How to play with cats: the art of heavy petting


I walked into my friend’s apartment with the goal of preparing crepes on a Sunday morning, green cast iron crepe pan in my backpack and a jug of milk in my hand. I was greeted with the smell of fresh cat litter in the three trays, two of which are a new and temporary addition to the household. The smell was followed by the small chirping of one of the “foster” kittens as he jetted down the stairs to great me. He is a cross-eyed therapy cat in training and he doesn’t know it yet. I followed him up the stairs to find the older resident-cat at the top. He was visibly perturbed by the addition of both visiting felines and wanted little to do with either of them.

If you’re one of those people who thinks that cats are just insane and unpredictable and thus unenjoyable, I highly recommend that you learn how to play with the cats that you encounter. Playtime is vital to understanding a feline’s personality because all cats are different in their play style and the toys that they prefer. For example, my own cat greatly dislikes any physical activity that doesn’t include killing something and crunching it down on my mother’s pillow at about 3 am. Her preferred toy is a hair tie, but she won’t just play with one on her own. She only plays if the hair tie is placed on the floor and kicked for her to run after at full speed.

The two kittens that have found temporary sanctuary at my friend’s apartment are very easy to play with, as kittens usually are. Just about anyone can play with a kitten. They are easily distracted and attracted to shiny, noisy things. Be careful, they don’t all know how to retract their claws yet so some of them are sharp.

Felix is one of these sharp-clawed kittens, but he is very easy to interact with. His favorite toy is a horrendous ball of what appears to be thin, shiny, plastic lattice-work, tubing that is tied together on a string at the end of a stick. In other words, the most god-awful cat toy that mass-production has ever managed to spew into existence. He is also attracted to my shorter necklace because it’s shiny and makes a great deal of noise. These toys make sense for Felix because he is part Siamese and is thus cross-eyed. He does not see as well as most cats, but he can see his abomination of a cat toy and he can hear the coins on my necklace. His play style is chase and leap.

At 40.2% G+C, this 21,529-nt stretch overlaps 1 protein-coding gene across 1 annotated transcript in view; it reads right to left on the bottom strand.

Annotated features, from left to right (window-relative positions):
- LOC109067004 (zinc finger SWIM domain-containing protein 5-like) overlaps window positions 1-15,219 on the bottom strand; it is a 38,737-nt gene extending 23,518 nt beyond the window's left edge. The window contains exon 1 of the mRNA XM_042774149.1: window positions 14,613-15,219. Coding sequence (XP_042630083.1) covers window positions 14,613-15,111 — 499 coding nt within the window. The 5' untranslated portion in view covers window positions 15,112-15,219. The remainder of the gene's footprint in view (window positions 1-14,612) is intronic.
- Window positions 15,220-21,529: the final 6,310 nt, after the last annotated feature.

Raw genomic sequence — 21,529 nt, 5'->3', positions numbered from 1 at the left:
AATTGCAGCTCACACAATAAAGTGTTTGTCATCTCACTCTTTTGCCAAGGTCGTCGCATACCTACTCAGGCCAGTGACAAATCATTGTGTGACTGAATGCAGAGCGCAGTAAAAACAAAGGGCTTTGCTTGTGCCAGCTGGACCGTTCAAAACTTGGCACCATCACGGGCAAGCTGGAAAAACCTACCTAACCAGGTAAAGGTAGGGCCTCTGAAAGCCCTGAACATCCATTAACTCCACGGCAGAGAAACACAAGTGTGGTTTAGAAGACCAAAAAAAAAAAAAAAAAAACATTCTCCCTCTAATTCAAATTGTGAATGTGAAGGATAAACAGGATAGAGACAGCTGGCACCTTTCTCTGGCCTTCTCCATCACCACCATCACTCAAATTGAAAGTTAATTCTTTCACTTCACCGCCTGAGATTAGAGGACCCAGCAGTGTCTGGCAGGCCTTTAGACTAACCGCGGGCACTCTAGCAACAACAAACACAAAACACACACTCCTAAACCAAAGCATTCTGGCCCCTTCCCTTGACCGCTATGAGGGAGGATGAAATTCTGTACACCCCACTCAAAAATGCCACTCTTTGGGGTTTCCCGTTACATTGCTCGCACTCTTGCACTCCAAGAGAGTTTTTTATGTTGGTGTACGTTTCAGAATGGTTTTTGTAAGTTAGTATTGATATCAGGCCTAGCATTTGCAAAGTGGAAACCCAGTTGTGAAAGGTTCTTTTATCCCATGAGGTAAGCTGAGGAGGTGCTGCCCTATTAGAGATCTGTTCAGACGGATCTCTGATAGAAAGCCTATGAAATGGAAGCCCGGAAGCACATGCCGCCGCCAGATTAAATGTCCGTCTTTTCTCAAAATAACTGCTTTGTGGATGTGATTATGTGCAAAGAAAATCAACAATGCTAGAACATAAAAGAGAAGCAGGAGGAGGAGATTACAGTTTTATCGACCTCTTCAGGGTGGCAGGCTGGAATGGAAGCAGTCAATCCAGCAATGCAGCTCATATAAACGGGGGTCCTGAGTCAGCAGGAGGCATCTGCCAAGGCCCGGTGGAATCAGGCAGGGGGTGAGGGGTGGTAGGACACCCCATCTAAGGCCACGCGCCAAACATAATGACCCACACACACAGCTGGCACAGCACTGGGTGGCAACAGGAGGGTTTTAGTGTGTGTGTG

Holding a cat’s interest depends on the movements of the person at the other end of the toy. The easiest way to play with Felix is to drag that toy along the ground and yank it up into the air as soon as he’s about to catch it because he follows it. He will launch himself after it and catch it midair.

The other “foster” kitten, Apollo, is another matter. Black and overly thumbed, he is timid and enjoys the shadows. He is also a little instigator and learning how to get along with the other cats in the house by trying to fight them. He and Felix initially hated each other but learned how to interact a little through watching each other play. Playing with Apollo requires a little more tact as he is slightly older than Felix and more adept at the concept of stalking. He likes slow moving toys that will inch around and stop allowing him to pounce. He is also partial to feathers and the tails of other cats. A good technique to use with him is to drag whatever toy is being used under a piece of furniture so that he can dive for it.

Then there’s Bowie: smelly, soft, delightfully salty Bowie. This cat’s attention is difficult to hold because he is a strong and stubborn individual who likes to do his own thing. He is also very wary of the kittens. Being able to get his attention off of them and onto something else for an extended amount of time was a puzzle. That said, I discovered that if there is a piece of fabric on the floor and a toy being dragged below it, his interest immediately peeks. He watches as the little lump shifts under the fabric and listens as it drags on the floor and then he’ll pounce and dig.

Feline communication can be difficult to understand because it’s all body language. If a cat is looking at a toy and not moving after it, it doesn’t mean that they’re disinterested. If the cat’s pupils dilate when the toy is moved a certain way that is the best way to continue to move it. Cats look away from things that they are disinterested in and their interest can be difficult to keep for more than a few minutes. That said, play time is a great way to get to know any cat better.